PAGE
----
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This year's Kale planting grid

  • Monday, October 26, 2009

  • Here is my planting grid so I won't forget what I planted where!

    Cherry Crisp Pie Recipe

  • Sunday, October 25, 2009
  • So an odd time to post a recipe for cherries, but since this is my garden blog and its purpose is to keep my most important thoughts organized - I am posting a recipe I would like to try.  It is coming into winter and I froze alot of cherries from our tree this year- so hopefully this recipe will be a hit in January!

    Cherry Crisp Pie (adapted from Michigan Cherry Marketing Institute)
    • 1/2 a stick of butter
    • 3/4 cup old fashioned oats
    • 1/2 cup all purpose flour
    • 1/2 cup firmly packed light brown sugar
    • 1/2 tsp cinnamon
    • 2 cans (21 ounce) cherry pie filling (I plan to use my frozen cherries abit sweetened with sugar and some cornstarch)
    • 1 graham cracker crust (premaid or make yourself)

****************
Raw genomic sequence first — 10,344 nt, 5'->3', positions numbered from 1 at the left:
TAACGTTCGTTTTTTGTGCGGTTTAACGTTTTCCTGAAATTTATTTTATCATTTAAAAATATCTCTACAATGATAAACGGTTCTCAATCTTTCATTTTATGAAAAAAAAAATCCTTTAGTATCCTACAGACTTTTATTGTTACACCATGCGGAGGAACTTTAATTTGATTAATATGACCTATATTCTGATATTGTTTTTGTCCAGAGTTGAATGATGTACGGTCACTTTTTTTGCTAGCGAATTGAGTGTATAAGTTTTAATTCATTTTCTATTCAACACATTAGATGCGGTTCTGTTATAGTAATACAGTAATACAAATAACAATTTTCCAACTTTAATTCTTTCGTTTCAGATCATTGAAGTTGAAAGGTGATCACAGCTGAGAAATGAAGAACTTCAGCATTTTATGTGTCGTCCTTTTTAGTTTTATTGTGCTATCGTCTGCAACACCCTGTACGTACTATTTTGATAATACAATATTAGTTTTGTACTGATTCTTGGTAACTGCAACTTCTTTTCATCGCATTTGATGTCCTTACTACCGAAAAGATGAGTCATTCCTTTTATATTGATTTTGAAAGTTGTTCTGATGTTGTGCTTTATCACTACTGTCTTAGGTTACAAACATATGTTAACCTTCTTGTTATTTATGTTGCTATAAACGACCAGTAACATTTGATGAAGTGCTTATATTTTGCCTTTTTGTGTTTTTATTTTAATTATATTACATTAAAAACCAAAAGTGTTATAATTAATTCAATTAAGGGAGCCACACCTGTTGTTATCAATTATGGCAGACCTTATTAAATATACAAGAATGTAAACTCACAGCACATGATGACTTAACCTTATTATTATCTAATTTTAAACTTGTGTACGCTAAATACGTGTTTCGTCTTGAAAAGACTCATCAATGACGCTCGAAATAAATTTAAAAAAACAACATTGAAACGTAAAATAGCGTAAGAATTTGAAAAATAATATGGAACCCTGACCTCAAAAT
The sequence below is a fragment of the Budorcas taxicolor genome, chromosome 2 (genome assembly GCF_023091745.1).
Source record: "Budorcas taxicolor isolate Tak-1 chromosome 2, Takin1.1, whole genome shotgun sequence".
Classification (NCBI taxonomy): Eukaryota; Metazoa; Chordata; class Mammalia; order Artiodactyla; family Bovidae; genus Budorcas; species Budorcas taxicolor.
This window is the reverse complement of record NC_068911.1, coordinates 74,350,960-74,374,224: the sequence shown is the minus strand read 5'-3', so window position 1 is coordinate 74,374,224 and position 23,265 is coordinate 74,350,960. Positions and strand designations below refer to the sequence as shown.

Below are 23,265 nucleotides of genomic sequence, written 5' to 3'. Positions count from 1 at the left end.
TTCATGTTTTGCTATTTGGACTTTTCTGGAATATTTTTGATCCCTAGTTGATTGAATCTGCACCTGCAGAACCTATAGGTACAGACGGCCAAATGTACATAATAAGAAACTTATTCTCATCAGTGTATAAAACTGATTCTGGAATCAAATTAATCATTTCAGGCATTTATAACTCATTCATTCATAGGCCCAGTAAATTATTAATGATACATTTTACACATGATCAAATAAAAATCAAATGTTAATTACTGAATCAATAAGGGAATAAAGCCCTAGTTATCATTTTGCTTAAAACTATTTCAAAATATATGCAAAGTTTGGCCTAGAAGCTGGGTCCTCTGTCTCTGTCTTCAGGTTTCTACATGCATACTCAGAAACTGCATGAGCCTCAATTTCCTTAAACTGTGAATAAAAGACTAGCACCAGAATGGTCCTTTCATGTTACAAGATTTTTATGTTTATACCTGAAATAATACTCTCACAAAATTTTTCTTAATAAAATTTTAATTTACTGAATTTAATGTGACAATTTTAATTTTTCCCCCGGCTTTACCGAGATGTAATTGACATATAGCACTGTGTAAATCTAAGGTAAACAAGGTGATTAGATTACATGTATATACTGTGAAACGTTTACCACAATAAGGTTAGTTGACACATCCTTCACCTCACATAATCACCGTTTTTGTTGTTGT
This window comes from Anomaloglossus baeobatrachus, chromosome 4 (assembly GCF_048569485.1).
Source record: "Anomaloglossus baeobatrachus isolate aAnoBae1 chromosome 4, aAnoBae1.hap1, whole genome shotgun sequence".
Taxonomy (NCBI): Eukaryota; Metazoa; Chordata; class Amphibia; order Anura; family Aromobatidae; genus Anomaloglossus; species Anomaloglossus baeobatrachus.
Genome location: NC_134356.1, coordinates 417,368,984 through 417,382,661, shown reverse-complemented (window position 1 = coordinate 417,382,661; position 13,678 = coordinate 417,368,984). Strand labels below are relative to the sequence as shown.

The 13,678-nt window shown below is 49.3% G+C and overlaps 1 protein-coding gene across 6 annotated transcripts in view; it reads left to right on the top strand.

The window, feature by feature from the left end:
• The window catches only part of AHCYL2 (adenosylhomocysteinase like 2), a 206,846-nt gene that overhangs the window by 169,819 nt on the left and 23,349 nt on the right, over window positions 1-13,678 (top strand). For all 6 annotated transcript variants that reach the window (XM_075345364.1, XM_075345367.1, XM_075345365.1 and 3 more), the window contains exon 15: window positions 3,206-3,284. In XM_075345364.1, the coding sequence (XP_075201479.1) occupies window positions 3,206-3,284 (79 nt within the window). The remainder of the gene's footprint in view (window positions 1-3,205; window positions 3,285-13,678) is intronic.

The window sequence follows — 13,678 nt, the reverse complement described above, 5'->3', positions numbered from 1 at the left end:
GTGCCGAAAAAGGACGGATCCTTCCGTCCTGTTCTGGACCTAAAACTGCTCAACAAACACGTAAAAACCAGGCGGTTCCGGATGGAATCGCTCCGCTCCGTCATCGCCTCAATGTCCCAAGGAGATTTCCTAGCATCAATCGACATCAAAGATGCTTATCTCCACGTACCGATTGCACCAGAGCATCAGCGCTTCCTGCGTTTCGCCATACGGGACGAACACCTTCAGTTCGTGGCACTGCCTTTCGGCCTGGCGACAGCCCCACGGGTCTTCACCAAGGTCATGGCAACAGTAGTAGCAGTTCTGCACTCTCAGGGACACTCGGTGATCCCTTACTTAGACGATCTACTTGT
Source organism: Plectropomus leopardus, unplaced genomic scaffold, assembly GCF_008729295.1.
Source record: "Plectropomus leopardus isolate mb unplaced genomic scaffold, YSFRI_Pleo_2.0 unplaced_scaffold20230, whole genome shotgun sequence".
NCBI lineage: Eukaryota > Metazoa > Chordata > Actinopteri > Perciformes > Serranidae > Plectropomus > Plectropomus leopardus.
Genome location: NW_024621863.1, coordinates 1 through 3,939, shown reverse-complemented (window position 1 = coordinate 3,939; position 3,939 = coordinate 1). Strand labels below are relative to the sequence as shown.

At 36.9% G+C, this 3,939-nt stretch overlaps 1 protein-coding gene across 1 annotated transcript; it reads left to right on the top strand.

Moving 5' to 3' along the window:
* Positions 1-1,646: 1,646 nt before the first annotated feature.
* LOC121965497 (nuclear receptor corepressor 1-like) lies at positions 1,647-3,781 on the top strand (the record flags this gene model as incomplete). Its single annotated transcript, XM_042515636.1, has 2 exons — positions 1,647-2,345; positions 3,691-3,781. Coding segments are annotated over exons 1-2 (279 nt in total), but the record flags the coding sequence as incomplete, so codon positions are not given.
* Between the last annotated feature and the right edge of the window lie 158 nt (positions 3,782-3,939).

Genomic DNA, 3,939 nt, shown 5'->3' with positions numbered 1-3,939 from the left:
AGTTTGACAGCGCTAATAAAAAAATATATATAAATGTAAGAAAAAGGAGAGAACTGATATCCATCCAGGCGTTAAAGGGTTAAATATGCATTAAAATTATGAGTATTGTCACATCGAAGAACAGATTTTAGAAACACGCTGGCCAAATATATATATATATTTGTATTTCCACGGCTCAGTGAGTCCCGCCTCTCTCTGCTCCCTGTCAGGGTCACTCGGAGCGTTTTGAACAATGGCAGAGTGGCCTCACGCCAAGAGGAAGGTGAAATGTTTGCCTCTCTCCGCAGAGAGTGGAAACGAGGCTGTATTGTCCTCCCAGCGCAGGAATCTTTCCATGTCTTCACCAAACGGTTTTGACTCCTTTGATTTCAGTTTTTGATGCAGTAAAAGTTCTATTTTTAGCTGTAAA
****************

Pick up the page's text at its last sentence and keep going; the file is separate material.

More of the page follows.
Melt butter is saucepan.  Add in oats, flour, brown sugar, and cinnamon.  Spoon pie filling into graham cracker crust.  Sprinkly oat mixture over top.  Place pie on bakcin gsheet and bake 375 degree until topping golden brown about 45 minutes.  Cool and refrigerate at least 4 hours before serving.  I may also try this with a normal crust as well..... Will post the review once I make it!

    Growing Garlic- Easy as 1,2,3

  • With some help from Organic, here is how to grow garlic, easy as 1, 2, 3!  My aim is to break things down to their basic parts and to simplify the process so EVERYONE realizes that they can do it too!  So many people think gardening is hard or that they need a green thumb, but you don't.  You just need the basics and some confidence.,7518,s1-5-16-231,00.html#

    OK- how to plant garlic:
    1. Prepare the garlic cloves: Plant garlic form mid-September through mid October.  Break the garlic bulb apart into individual cloves and soak them in a jar mixed with water, one tbsp baking soda, and one tablespoon of liquid seaweed (to prevent fungal disease and encourage vigorous growth). 
    2. Prepare bed for planting:  Garlic grows best in rich, well-drained soil.  Push cloves down 3 inches and space 6-8 inches apart.  Plant fat part of bulb down so that the slender tip is on top.
    3. Cover the garlic bed:  Cover the cloves with 2 inches of soil and cover with 6-8 inches of compost, straw, or leaves.  Shoots should poke through the mulch in 4-6 weeks.  It will stop growing in winter and will resume in spring.